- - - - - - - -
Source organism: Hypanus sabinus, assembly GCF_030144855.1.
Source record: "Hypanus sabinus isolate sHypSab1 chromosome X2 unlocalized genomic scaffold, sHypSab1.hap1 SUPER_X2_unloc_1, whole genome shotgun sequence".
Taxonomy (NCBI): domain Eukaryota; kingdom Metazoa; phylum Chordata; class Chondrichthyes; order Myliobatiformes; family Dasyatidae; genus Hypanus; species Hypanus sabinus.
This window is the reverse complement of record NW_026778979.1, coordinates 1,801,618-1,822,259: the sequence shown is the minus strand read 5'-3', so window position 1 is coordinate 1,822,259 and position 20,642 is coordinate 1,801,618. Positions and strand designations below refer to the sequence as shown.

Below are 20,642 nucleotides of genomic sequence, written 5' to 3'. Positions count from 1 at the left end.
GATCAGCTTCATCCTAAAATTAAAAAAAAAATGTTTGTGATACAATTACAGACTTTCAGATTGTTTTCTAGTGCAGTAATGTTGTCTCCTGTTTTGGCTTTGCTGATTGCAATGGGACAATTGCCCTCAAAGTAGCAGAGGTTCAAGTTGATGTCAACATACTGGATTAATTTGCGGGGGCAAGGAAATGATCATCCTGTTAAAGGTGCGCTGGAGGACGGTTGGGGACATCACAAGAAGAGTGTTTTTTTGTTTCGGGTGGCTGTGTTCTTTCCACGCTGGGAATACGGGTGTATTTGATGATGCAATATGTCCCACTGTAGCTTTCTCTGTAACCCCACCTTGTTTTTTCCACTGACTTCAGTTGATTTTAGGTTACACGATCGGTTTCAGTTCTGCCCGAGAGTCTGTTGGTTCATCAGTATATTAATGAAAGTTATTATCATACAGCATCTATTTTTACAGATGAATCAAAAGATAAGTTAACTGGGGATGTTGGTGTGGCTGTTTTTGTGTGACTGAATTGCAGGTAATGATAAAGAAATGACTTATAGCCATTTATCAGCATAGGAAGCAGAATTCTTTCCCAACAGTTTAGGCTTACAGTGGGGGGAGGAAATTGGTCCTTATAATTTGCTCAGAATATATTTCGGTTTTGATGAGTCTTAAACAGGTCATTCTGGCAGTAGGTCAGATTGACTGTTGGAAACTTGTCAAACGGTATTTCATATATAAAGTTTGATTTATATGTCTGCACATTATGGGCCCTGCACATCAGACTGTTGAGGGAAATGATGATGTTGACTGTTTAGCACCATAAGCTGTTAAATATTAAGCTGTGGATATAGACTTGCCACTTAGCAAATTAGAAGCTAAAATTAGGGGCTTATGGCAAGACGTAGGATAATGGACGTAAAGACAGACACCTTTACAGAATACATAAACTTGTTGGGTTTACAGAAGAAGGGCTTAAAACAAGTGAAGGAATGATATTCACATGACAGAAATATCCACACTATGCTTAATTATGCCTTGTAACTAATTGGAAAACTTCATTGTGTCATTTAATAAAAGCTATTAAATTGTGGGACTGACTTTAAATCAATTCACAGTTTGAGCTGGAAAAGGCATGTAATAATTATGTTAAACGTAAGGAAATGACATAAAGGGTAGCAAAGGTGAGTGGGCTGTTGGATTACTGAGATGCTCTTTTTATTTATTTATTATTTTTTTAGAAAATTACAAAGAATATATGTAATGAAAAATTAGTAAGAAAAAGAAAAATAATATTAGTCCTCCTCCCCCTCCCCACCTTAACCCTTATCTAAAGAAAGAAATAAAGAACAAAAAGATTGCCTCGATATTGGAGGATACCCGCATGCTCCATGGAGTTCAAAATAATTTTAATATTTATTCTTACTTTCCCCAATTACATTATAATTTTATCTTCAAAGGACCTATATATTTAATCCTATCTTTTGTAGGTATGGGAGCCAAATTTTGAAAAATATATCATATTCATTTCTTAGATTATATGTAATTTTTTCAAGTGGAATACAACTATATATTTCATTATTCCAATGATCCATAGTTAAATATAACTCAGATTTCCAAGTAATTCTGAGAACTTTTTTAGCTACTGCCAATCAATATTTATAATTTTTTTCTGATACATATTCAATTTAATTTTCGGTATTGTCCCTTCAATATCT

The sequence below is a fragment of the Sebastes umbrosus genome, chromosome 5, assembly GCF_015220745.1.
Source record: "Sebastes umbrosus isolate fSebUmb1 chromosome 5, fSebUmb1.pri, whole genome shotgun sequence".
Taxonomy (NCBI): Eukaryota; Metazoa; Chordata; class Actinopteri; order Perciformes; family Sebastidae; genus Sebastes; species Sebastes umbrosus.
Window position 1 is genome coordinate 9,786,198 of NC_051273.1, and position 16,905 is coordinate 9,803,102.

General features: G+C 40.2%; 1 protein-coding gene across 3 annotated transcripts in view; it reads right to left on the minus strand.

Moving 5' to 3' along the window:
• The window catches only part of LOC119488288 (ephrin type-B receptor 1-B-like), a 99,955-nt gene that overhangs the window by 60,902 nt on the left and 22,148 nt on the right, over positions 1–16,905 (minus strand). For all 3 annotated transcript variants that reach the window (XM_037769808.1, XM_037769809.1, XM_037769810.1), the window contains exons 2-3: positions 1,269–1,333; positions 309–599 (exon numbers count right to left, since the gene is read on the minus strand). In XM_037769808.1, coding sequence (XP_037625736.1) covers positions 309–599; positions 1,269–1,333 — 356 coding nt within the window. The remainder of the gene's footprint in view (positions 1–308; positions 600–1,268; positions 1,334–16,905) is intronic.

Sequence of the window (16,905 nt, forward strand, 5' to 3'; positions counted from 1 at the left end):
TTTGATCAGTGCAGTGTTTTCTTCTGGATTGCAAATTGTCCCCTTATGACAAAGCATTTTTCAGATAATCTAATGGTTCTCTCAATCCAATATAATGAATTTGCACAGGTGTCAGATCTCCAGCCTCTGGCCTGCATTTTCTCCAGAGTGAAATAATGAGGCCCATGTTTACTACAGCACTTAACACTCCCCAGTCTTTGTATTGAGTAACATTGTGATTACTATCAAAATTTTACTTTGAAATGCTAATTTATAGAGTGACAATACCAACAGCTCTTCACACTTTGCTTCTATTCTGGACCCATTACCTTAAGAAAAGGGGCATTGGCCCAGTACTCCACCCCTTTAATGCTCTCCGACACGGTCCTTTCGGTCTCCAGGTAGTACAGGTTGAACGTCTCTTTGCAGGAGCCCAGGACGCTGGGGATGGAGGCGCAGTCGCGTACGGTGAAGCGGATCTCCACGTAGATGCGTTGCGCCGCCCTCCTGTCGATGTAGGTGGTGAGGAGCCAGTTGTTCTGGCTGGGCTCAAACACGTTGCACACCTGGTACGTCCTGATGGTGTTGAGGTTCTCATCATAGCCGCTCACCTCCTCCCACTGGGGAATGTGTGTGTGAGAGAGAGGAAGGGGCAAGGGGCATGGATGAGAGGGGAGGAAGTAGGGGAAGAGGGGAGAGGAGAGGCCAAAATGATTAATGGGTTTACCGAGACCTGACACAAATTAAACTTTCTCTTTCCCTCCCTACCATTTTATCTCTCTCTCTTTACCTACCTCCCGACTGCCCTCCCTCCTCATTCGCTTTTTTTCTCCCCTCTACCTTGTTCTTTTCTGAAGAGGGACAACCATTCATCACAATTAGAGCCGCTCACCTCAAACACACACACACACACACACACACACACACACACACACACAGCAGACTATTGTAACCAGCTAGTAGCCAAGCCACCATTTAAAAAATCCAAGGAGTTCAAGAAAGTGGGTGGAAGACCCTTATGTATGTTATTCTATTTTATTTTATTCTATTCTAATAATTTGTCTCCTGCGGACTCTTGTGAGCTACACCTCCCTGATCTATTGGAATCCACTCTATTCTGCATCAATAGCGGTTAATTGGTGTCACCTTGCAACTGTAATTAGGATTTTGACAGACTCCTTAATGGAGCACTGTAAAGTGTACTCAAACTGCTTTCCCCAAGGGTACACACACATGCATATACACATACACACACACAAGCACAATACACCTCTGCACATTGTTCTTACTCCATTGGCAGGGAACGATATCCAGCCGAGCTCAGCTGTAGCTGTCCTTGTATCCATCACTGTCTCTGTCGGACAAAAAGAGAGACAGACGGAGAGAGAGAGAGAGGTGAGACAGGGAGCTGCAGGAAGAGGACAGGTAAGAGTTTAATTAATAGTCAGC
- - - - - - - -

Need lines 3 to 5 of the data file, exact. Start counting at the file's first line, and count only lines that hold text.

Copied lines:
Taxonomy (NCBI): domain Eukaryota; kingdom Metazoa; phylum Chordata; class Chondrichthyes; order Myliobatiformes; family Dasyatidae; genus Hypanus; species Hypanus sabinus.
This window is the reverse complement of record NW_026778979.1, coordinates 1,801,618-1,822,259: the sequence shown is the minus strand read 5'-3', so window position 1 is coordinate 1,822,259 and position 20,642 is coordinate 1,801,618. Positions and strand designations below refer to the sequence as shown.

Below are 20,642 nucleotides of genomic sequence, written 5' to 3'. Positions count from 1 at the left end.